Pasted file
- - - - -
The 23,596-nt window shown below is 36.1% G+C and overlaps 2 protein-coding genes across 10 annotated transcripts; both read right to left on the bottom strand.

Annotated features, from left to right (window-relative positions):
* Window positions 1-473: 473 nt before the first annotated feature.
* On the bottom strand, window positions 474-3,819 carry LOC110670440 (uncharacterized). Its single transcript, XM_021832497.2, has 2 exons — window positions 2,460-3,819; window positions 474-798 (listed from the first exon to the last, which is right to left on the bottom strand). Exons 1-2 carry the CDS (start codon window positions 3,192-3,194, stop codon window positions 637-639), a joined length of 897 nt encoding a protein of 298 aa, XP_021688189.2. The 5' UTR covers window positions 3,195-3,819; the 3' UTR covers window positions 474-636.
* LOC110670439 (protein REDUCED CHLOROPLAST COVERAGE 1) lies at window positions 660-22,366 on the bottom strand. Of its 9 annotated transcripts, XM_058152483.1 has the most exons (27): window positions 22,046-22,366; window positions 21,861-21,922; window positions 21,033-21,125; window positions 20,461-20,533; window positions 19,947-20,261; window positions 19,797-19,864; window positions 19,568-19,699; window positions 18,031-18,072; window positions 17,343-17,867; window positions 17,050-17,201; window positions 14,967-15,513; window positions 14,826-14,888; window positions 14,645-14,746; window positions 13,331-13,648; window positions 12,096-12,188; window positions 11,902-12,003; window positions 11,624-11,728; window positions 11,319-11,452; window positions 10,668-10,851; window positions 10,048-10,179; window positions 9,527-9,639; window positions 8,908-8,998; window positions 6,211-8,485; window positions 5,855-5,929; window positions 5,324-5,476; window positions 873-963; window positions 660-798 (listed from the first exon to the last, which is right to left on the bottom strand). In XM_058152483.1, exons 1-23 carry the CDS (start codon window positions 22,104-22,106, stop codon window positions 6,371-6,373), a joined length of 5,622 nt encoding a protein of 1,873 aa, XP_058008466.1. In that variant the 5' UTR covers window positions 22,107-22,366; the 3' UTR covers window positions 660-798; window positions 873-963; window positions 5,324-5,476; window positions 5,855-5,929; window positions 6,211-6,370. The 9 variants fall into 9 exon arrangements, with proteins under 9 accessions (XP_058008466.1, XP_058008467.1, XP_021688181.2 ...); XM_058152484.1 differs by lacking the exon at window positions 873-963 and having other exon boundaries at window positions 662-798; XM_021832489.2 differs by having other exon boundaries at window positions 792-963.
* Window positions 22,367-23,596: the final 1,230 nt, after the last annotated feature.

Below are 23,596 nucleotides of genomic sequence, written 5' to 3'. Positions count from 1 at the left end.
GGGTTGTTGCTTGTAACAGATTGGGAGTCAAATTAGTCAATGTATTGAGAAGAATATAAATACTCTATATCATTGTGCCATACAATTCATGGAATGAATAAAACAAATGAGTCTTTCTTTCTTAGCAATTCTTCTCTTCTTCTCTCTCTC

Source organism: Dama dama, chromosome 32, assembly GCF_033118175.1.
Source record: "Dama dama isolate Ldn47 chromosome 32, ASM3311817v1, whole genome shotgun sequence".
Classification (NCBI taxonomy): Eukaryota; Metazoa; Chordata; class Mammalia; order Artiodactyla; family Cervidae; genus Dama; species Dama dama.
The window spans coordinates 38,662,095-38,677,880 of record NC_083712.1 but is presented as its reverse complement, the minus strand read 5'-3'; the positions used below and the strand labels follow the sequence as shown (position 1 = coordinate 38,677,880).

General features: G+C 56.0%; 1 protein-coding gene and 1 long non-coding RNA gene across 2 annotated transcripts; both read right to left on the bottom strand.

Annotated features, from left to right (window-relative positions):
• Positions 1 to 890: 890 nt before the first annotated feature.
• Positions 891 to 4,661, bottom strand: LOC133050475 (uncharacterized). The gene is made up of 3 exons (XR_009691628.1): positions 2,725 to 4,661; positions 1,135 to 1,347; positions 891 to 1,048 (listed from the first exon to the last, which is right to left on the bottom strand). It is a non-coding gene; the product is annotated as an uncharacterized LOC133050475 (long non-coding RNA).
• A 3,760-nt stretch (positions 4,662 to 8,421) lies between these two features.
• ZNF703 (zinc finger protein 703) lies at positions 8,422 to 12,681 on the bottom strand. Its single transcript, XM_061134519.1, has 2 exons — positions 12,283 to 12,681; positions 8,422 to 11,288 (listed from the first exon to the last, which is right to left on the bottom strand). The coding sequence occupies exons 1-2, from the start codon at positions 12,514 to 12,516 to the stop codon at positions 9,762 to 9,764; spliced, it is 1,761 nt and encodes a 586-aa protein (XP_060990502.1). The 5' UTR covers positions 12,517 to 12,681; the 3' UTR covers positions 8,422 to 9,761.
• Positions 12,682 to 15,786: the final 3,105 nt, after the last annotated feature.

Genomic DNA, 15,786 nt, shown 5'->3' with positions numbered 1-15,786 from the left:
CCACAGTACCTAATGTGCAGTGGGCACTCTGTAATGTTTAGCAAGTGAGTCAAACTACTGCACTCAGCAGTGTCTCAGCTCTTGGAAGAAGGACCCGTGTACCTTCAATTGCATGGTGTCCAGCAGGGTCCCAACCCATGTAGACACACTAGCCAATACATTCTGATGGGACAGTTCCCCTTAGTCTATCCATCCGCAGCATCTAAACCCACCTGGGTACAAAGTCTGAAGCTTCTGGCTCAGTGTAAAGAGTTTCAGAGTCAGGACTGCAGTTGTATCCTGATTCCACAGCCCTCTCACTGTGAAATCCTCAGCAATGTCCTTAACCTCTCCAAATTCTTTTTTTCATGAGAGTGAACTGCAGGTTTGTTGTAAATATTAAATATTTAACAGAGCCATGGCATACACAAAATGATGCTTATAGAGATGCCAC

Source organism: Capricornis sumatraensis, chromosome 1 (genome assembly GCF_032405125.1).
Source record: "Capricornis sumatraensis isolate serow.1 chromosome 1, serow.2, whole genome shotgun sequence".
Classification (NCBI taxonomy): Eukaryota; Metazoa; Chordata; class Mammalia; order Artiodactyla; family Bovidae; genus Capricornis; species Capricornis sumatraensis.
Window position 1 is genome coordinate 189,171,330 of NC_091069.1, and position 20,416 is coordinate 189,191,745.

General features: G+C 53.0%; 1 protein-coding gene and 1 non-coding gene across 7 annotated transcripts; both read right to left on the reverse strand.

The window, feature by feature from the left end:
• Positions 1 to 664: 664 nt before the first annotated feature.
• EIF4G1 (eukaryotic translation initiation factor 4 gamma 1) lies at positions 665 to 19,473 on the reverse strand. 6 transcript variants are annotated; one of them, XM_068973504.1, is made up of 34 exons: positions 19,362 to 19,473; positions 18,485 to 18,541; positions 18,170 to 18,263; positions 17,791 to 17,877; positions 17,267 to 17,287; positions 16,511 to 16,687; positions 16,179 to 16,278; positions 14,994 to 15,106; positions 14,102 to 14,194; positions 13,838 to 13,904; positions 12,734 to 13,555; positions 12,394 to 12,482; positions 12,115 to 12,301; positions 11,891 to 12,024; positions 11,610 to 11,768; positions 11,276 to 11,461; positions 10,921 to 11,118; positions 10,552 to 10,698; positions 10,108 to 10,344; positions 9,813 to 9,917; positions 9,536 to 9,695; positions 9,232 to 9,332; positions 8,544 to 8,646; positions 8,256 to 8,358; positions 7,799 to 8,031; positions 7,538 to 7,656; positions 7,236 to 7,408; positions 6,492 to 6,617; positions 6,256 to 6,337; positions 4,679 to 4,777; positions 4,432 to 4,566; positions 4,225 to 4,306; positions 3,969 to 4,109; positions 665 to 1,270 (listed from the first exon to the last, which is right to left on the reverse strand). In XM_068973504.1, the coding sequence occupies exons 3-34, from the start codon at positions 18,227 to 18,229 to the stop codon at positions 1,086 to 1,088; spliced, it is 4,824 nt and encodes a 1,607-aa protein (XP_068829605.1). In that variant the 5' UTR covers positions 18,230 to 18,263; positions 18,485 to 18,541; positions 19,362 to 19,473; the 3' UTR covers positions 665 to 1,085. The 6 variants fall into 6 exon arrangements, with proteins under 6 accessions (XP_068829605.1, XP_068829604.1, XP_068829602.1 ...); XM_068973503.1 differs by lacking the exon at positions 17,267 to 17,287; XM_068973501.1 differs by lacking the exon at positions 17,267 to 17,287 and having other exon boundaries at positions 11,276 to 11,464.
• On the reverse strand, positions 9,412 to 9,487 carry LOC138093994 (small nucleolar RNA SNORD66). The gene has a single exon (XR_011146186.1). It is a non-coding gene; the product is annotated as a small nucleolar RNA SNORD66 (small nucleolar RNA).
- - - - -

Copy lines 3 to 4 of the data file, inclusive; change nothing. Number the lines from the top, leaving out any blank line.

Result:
* Window positions 1-473: 473 nt before the first annotated feature.
* On the bottom strand, window positions 474-3,819 carry LOC110670440 (uncharacterized). Its single transcript, XM_021832497.2, has 2 exons — window positions 2,460-3,819; window positions 474-798 (listed from the first exon to the last, which is right to left on the bottom strand). Exons 1-2 carry the CDS (start codon window positions 3,192-3,194, stop codon window positions 637-639), a joined length of 897 nt encoding a protein of 298 aa, XP_021688189.2. The 5' UTR covers window positions 3,195-3,819; the 3' UTR covers window positions 474-636.